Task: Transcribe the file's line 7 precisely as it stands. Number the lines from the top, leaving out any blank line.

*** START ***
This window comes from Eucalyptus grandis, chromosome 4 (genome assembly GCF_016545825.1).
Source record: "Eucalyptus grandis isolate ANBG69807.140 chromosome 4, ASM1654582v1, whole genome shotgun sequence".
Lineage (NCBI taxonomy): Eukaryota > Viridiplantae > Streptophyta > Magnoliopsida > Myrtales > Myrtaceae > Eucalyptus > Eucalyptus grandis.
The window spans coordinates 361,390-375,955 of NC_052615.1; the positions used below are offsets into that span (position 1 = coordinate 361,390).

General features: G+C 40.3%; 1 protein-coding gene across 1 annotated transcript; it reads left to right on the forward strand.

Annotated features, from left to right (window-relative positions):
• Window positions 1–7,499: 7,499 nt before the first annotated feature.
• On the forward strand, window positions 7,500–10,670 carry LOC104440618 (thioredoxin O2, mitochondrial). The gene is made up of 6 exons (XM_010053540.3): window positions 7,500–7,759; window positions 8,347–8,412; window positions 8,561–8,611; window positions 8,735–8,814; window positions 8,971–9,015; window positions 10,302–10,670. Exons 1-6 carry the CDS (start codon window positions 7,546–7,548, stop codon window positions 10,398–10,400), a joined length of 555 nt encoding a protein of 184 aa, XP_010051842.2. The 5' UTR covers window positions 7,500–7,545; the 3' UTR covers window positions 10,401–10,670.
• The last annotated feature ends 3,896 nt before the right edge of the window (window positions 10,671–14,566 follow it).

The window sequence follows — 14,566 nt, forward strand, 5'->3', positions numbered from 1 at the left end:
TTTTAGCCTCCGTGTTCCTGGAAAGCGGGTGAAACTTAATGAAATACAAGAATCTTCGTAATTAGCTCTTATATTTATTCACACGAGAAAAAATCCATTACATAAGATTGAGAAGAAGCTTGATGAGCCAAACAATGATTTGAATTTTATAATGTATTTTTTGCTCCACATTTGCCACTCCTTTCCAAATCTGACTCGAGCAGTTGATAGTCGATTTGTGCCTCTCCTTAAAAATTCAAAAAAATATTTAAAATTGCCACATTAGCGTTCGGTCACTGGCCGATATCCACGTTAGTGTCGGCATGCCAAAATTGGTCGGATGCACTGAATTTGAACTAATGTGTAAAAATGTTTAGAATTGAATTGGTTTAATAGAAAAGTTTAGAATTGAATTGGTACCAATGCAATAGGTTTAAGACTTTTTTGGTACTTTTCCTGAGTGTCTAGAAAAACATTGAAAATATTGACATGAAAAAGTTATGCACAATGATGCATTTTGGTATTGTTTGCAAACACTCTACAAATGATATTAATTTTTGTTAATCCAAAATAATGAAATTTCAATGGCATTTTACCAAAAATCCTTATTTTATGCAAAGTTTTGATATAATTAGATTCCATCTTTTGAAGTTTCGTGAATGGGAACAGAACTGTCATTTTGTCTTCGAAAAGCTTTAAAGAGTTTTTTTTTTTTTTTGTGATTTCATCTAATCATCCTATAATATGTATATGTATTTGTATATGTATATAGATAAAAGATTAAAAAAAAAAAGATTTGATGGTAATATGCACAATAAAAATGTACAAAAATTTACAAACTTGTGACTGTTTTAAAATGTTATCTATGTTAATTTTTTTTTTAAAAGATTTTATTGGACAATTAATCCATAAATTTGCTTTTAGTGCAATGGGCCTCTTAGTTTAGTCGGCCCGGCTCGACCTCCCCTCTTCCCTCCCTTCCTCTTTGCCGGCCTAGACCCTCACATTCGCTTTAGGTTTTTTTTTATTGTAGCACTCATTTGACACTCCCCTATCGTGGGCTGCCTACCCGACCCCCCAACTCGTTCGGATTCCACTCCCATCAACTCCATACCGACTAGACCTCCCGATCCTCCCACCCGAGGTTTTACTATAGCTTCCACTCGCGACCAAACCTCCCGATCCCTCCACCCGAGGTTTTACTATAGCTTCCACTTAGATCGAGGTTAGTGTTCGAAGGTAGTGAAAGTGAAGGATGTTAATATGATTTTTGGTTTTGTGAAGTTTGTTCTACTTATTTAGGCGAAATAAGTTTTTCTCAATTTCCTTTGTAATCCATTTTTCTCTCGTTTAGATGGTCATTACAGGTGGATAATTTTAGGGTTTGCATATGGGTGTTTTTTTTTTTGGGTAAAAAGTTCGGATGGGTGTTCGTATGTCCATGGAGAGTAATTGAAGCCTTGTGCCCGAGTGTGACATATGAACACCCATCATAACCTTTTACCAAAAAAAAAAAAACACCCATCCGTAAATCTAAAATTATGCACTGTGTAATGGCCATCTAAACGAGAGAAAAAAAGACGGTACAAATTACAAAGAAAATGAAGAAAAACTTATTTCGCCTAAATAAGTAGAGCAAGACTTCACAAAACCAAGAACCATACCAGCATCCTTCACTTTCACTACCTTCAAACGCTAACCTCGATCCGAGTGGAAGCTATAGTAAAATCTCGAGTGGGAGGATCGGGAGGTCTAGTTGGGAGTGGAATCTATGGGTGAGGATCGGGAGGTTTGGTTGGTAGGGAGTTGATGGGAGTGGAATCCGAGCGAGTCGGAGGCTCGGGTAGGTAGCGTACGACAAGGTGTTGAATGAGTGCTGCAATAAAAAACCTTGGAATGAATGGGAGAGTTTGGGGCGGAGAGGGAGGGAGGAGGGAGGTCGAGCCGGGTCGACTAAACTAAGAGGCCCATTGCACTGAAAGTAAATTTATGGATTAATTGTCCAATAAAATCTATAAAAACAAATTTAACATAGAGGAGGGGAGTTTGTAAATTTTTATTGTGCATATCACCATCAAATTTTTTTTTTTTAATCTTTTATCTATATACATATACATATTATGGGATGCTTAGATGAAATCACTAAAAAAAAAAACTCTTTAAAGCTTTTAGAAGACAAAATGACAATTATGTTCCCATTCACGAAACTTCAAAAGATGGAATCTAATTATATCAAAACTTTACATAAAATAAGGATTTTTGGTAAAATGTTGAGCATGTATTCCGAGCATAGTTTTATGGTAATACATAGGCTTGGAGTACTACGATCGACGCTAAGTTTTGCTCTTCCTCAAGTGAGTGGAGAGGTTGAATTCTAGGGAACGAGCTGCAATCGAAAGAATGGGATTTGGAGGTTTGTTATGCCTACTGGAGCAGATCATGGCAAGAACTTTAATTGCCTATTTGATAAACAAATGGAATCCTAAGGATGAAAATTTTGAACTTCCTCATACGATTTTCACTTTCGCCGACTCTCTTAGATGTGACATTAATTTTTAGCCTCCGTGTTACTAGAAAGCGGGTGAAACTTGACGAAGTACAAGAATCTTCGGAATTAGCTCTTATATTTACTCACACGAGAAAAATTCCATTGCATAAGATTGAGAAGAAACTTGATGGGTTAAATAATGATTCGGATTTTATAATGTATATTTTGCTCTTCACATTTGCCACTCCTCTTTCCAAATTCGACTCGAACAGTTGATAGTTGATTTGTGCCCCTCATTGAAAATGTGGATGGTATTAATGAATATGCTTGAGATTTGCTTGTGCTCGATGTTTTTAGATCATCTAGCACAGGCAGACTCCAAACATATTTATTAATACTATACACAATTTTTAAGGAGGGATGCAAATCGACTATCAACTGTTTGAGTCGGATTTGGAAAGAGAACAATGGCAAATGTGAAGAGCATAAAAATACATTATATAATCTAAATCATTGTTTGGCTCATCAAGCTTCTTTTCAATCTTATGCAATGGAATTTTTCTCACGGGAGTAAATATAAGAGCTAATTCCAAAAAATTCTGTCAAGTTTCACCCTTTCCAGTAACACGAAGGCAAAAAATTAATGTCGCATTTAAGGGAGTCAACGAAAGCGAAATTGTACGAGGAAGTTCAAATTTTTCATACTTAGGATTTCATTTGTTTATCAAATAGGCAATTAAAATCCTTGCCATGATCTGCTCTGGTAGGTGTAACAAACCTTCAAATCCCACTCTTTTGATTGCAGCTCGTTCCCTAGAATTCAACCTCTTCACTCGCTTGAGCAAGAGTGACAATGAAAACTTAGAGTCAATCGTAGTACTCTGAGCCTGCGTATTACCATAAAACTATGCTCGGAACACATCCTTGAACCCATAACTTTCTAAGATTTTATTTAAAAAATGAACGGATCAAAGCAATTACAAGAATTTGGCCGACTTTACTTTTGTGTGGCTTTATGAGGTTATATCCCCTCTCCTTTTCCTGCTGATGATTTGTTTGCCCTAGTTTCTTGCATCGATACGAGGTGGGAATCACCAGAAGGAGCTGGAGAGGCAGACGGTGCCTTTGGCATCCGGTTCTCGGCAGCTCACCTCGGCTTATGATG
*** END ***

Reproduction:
• Window positions 1–7,499: 7,499 nt before the first annotated feature.